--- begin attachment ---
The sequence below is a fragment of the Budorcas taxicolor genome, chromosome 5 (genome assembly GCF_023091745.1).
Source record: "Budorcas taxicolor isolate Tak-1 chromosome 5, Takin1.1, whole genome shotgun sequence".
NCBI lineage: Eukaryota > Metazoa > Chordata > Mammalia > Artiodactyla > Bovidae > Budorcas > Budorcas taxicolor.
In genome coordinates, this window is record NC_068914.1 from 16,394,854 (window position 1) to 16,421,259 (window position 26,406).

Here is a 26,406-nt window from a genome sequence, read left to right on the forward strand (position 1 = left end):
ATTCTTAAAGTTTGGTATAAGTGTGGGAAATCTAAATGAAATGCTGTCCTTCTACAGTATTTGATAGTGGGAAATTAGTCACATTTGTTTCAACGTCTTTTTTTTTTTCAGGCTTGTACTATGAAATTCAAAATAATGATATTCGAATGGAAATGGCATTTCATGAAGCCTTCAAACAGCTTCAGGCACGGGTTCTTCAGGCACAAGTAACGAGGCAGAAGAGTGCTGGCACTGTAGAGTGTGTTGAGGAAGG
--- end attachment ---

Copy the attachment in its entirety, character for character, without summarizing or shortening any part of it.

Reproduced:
The sequence below is a fragment of the Budorcas taxicolor genome, chromosome 5 (genome assembly GCF_023091745.1).
Source record: "Budorcas taxicolor isolate Tak-1 chromosome 5, Takin1.1, whole genome shotgun sequence".
NCBI lineage: Eukaryota > Metazoa > Chordata > Mammalia > Artiodactyla > Bovidae > Budorcas > Budorcas taxicolor.
In genome coordinates, this window is record NC_068914.1 from 16,394,854 (window position 1) to 16,421,259 (window position 26,406).

Here is a 26,406-nt window from a genome sequence, read left to right on the forward strand (position 1 = left end):
ATTCTTAAAGTTTGGTATAAGTGTGGGAAATCTAAATGAAATGCTGTCCTTCTACAGTATTTGATAGTGGGAAATTAGTCACATTTGTTTCAACGTCTTTTTTTTTTTCAGGCTTGTACTATGAAATTCAAAATAATGATATTCGAATGGAAATGGCATTTCATGAAGCCTTCAAACAGCTTCAGGCACGGGTTCTTCAGGCACAAGTAACGAGGCAGAAGAGTGCTGGCACTGTAGAGTGTGTTGAGGAAGG